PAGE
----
Transmissible vaccines have the potential to revolutionize how zoonotic pathogens are controlledwithinwildlife reservoirs. A key challenge that must be overcome is identifying viral vectors that can rapidly spread immunity through a reservoir population. Because they are broadly distributed taxonomically, species specific, and stable to genetic manipulation, betaherpesviruses are leading candidates for use as transmissible vaccine vectors. Here we evaluate the likely effectiveness of betaherpesvirus-vectored transmissible vaccines by developing and parameterizing a mathematical model using data from captive and free-living mouse populations infected with murine cytomegalovirus (MCMV). Simulations of our parameterized model demonstrate rapid and effective control for a range of pathogens, with pathogen elimination frequently occurring within a year of vaccine introduction. Our results also suggest, however, that the effectiveness of transmissible vaccines may vary across reservoir populations and with respect to the specific vector strain used to construct the vaccine.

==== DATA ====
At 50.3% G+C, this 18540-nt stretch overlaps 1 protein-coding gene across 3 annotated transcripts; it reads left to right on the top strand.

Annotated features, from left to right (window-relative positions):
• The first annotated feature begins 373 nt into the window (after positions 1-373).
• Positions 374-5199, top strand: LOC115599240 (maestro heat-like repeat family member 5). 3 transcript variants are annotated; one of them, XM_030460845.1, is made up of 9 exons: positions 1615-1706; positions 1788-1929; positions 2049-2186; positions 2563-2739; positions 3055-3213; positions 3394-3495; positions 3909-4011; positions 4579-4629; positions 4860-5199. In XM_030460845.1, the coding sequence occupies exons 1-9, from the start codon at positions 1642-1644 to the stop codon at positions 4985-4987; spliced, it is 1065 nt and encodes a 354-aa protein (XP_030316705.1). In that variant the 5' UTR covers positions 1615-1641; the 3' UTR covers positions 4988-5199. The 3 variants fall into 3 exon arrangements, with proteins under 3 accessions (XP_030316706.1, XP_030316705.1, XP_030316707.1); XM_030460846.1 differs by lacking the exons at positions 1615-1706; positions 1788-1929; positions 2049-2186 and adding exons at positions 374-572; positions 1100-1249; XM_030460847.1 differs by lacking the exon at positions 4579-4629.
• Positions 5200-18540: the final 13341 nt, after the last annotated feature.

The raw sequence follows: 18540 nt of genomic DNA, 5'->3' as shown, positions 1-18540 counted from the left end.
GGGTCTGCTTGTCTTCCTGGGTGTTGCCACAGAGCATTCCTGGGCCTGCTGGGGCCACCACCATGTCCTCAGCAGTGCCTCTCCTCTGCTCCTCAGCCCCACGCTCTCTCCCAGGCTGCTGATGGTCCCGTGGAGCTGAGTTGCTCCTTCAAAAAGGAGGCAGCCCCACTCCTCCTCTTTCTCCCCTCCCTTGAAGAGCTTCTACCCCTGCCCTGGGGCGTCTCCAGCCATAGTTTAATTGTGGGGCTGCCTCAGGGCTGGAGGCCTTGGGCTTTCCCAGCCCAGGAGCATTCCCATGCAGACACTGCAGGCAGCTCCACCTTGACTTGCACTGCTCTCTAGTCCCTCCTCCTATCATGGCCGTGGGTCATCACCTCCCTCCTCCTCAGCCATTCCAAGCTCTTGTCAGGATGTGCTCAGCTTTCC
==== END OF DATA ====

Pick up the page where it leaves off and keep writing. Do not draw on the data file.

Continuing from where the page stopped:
|Journal||Proceedings of the National Academy of Sciences of the United States of America|
|Publication status||Published - 25 Jan 2022|